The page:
A compelling address from the World Health Organisation drove home that in medicine there is plenty of available technology, as well as big business interest and a huge research and development effort. But even then, very little technological effort is aimed at benefiting the vast numbers of people in the developing world who don’t already access even basic medical technologies, and yet carry the world’s burden of disease and medical risk. Still today, 800 mothers die each day in childbirth: many of whom could be saved by the having access to simple, existing medical devices. Adriana Velasquez Berumen reminded us of a pressing need for new innovation of devices that are appropriate for use in remote, harsh environments or where there may be minimal services such as electricity and water.

    I presented Practical Action’s work in urban areas of Bangladesh, Nepal and Kenya as part of a discusson on essential technologies for the mega-cities of the future.

    this water seller now has a formal agreement with water company and can deliver clean water, legally in a way slum dwellers want it

    this water seller now has a formal agreement with water company and can deliver clean water, legally in a way slum dwellers want it

    The conclusions: the people are more important than the specific technologies. Involving them in decision-making and planning is crucial to creating cities where all citizens can enjoy all essential basic services – waste collection, water connection and toilets. The technology itself is secondary.

    This perspective is one that I hope will be shared by the LBNL Institute for Globally Transformative Technologies (LIGTT). Recognising that R&D into technologies that serve the needs of the poor just is not happening at the necessary scale, they’ve compiled a list of critical problems and promising interventions for priority development and deployment. I’ll be keeping an eye out for publication of their 50 breakthroughs for sustainable development in the next few months. What would be top of your list?

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  • Showcasing green technologies in Sri Lanka

    Colombo, Sri Lanka, Colombo
    October 31st, 2013

    All around Colombo are the signs of a city preparing for special guests.  But with just a few weeks until the eagerly awaited Commonwealth Heads of Government Meeting in Sri Lanka, another very special event took place last week in the grounds of the same venue.Staff from Practical Action, Janathakshan, and partner organisations and networks, were working tirelessly to build a magnificent outdoor exhibition under the banner ‘Green Technology Village’ a celebration of 25 years of Practical Action’s work in Sri Lanka.

    As a relative newcomer to Practical Action (very new compared to the many Sri Lanka staff who have decades under their belts!) this was a wonderful opportunity for me to learn from the successes, challenges and collective experience of the exhibitors.  And I wasn’t the only one. At least 3000 people – professionals, academics, government officials, members of the public and school children – also came to learn about and discuss green technologies and explore the opportunities they present both for their own lives and those of poor communities in Sri Lanka.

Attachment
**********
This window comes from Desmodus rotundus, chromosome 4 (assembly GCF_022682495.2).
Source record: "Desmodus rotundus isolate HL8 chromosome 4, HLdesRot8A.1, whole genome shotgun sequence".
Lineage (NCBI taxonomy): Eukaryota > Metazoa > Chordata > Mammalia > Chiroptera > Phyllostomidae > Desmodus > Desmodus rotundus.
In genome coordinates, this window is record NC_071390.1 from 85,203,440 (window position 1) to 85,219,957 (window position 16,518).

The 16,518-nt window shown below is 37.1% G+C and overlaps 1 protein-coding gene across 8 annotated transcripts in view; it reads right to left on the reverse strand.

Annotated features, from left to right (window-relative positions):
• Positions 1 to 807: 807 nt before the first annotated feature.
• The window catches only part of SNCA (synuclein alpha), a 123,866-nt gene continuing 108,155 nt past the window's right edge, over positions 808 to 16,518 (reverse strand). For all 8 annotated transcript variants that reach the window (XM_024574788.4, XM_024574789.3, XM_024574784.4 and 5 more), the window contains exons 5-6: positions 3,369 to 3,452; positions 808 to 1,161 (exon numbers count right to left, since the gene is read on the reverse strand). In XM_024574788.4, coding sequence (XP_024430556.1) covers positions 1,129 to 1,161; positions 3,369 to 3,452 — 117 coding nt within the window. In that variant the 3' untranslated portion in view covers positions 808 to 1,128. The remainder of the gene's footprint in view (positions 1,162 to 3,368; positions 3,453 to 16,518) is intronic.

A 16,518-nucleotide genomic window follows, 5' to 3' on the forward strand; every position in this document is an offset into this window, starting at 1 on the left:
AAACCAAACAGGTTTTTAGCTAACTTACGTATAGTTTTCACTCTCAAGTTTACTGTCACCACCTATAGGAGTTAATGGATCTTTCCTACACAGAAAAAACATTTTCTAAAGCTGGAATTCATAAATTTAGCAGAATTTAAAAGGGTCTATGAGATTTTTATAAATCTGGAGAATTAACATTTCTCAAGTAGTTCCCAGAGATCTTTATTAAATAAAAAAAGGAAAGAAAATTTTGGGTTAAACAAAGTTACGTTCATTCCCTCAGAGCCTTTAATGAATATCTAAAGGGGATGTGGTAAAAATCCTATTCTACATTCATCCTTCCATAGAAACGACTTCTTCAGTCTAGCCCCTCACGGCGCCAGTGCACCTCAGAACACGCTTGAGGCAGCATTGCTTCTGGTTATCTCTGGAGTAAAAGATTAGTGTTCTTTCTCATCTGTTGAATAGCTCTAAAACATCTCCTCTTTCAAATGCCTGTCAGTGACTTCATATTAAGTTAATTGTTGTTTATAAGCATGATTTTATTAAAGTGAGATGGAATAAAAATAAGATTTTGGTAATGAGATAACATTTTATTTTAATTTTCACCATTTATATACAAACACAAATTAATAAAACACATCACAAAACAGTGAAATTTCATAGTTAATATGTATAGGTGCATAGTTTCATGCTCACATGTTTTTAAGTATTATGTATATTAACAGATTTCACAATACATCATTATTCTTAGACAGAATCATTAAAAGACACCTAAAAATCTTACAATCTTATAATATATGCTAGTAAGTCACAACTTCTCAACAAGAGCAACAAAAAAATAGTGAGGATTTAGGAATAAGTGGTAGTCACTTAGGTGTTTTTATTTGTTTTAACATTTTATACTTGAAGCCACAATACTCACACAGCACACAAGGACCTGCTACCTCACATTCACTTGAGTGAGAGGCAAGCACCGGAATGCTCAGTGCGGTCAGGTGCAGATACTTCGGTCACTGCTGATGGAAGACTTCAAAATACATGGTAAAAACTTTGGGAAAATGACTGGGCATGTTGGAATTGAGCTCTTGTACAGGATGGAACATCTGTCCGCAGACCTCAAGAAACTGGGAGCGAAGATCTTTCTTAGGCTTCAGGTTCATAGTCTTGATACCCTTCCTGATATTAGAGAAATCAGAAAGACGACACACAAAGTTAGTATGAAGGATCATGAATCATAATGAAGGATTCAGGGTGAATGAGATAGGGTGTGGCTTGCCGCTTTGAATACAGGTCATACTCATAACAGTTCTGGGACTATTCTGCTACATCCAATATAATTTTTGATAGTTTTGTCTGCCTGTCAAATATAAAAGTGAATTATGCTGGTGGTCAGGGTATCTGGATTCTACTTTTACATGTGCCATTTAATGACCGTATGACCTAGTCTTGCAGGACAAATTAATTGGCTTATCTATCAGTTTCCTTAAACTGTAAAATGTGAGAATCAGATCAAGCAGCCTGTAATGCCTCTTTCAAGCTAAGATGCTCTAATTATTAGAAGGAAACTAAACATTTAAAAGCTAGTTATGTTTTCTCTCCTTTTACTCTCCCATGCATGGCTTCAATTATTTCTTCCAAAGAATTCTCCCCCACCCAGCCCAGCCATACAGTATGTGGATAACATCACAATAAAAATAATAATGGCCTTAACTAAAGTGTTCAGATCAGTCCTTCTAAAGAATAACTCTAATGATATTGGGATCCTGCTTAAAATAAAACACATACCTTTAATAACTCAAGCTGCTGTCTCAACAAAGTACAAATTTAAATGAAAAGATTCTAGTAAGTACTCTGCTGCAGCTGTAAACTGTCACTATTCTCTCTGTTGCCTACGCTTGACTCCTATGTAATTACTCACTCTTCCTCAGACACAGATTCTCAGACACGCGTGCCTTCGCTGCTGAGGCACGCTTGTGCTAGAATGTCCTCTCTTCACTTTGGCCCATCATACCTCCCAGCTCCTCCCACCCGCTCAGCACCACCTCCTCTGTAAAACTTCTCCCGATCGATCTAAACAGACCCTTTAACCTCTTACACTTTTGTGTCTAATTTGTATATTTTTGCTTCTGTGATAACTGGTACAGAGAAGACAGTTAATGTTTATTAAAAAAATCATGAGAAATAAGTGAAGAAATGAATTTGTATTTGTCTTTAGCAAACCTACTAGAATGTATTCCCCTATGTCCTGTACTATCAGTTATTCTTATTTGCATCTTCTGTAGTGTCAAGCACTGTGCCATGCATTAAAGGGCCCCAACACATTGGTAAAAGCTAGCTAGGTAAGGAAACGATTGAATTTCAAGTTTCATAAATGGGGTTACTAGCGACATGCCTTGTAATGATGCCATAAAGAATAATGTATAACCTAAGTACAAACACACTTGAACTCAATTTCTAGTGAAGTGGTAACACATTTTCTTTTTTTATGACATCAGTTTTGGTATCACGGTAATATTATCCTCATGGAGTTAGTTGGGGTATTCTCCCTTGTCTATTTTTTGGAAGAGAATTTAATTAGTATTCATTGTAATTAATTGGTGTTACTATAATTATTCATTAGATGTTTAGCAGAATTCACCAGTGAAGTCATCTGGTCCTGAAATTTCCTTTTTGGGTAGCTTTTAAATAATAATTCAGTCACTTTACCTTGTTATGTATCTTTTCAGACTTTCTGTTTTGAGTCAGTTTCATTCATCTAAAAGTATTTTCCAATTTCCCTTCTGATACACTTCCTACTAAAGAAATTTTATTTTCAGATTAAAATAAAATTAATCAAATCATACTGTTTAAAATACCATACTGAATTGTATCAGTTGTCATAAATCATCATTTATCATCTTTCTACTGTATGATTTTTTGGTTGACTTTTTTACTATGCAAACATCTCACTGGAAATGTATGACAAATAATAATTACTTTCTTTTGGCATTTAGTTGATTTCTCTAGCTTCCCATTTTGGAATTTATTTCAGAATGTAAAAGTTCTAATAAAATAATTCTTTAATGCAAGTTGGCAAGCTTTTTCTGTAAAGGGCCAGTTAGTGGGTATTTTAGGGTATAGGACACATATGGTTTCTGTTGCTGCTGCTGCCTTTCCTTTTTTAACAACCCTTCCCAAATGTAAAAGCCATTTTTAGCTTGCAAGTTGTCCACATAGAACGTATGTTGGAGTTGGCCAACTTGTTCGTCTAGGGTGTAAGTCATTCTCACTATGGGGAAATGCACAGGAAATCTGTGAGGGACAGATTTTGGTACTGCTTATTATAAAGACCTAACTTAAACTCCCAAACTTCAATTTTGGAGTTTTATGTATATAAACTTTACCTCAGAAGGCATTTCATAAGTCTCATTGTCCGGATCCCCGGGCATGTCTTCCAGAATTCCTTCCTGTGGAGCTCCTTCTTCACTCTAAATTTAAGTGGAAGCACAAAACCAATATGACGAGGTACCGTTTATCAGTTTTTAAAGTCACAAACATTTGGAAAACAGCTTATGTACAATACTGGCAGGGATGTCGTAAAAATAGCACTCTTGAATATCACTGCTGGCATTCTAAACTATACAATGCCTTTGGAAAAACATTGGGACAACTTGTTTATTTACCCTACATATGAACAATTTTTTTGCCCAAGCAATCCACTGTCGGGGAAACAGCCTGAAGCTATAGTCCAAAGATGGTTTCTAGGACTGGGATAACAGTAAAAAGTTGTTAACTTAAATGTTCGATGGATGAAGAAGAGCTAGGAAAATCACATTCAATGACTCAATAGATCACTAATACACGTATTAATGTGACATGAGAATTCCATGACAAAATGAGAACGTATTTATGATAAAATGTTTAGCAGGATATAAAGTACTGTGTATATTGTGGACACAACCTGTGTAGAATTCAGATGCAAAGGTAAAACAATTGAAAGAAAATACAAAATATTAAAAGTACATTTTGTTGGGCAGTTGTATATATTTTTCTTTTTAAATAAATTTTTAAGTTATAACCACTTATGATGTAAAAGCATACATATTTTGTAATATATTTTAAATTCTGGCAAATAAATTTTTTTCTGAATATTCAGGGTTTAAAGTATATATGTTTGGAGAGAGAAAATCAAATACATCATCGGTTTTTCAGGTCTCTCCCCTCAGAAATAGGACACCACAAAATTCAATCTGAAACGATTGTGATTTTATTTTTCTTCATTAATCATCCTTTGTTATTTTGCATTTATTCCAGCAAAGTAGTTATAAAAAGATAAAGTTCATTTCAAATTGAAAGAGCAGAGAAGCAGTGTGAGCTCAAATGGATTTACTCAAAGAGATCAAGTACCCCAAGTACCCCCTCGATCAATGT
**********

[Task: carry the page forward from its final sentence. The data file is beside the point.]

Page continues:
We learned about traditional rice varieties – long out of fashion – revived and now marketed to Europe.  These earn a price premium (they are both organic and wholegrain after all) and improve nutrition in farmers households, as well as protecting indigenous biodiversity.

    We were shown biogas and fertiliser being generated from food waste using affordable technology that is increasingly attractive to city dwellers and businesses looking to reduce energy bills, as well as rural communities without access to electricity.  Rising energy prices are just one of the problems shared by people in both the UK and Sri Lanka.

    copyright/Friendship 2013

    Schoolboys try their hand generating electricity from a bicycle at the Green Technology Village.

    One problem not shared is the challenge of living alongside one of nature’s giants: the elephant. Sri Lanka is smaller than Ireland, but with 3 times the people and 7,000 wild elephants to boot.  Drawing on the knowledge of local communities, a low-cost bio-fencing technology is being promoted by Practical Action.  Planting huge, long-life, spiky Palmyra trees, in a 5-deep, zig-zag fashion, creates a natural barrier that can replace costly and difficult to maintain electric fences.  Not only will this better protect villages and villagers from roaming elephants, but they produce fruit in the dry season too, just when the elephants are searching for scarce food.

    All of these examples (and the many more at the Green Technology Village) demonstrate that with the right technologies poor people can transform their lives.  And it reminded me that those of us who already enjoy access to transport, energy and other technologies of our choosing, have a duty to be mindful of the impacts of how we use them.

    So, my first step to being a greener technology user?  Well, now I that have the know-how, perhaps I can cut my food miles and build myself a hydroponic veggie patch in my spare room…

    copyright/Friendship 2013

    A staff member demonstrates how to grow lettuce without soil.